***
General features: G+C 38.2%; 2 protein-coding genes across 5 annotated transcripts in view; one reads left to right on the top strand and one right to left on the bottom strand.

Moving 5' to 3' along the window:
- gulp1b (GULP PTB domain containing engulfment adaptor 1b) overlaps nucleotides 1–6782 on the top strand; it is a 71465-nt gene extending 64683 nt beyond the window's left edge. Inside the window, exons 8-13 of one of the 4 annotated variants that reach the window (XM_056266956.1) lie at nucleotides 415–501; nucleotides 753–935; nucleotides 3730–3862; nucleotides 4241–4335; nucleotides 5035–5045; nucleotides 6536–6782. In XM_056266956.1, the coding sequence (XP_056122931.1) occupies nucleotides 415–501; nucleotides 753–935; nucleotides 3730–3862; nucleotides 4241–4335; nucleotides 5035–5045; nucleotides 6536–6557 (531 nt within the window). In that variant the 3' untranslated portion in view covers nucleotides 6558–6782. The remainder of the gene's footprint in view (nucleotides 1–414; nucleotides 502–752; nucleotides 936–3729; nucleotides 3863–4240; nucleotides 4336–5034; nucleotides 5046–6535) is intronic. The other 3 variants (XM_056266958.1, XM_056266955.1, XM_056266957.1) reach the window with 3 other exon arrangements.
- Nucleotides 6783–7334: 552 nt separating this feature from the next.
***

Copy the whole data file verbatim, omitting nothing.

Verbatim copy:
General features: G+C 38.2%; 2 protein-coding genes across 5 annotated transcripts in view; one reads left to right on the top strand and one right to left on the bottom strand.

Moving 5' to 3' along the window:
- gulp1b (GULP PTB domain containing engulfment adaptor 1b) overlaps nucleotides 1–6782 on the top strand; it is a 71465-nt gene extending 64683 nt beyond the window's left edge. Inside the window, exons 8-13 of one of the 4 annotated variants that reach the window (XM_056266956.1) lie at nucleotides 415–501; nucleotides 753–935; nucleotides 3730–3862; nucleotides 4241–4335; nucleotides 5035–5045; nucleotides 6536–6782. In XM_056266956.1, the coding sequence (XP_056122931.1) occupies nucleotides 415–501; nucleotides 753–935; nucleotides 3730–3862; nucleotides 4241–4335; nucleotides 5035–5045; nucleotides 6536–6557 (531 nt within the window). In that variant the 3' untranslated portion in view covers nucleotides 6558–6782. The remainder of the gene's footprint in view (nucleotides 1–414; nucleotides 502–752; nucleotides 936–3729; nucleotides 3863–4240; nucleotides 4336–5034; nucleotides 5046–6535) is intronic. The other 3 variants (XM_056266958.1, XM_056266955.1, XM_056266957.1) reach the window with 3 other exon arrangements.
- Nucleotides 6783–7334: 552 nt separating this feature from the next.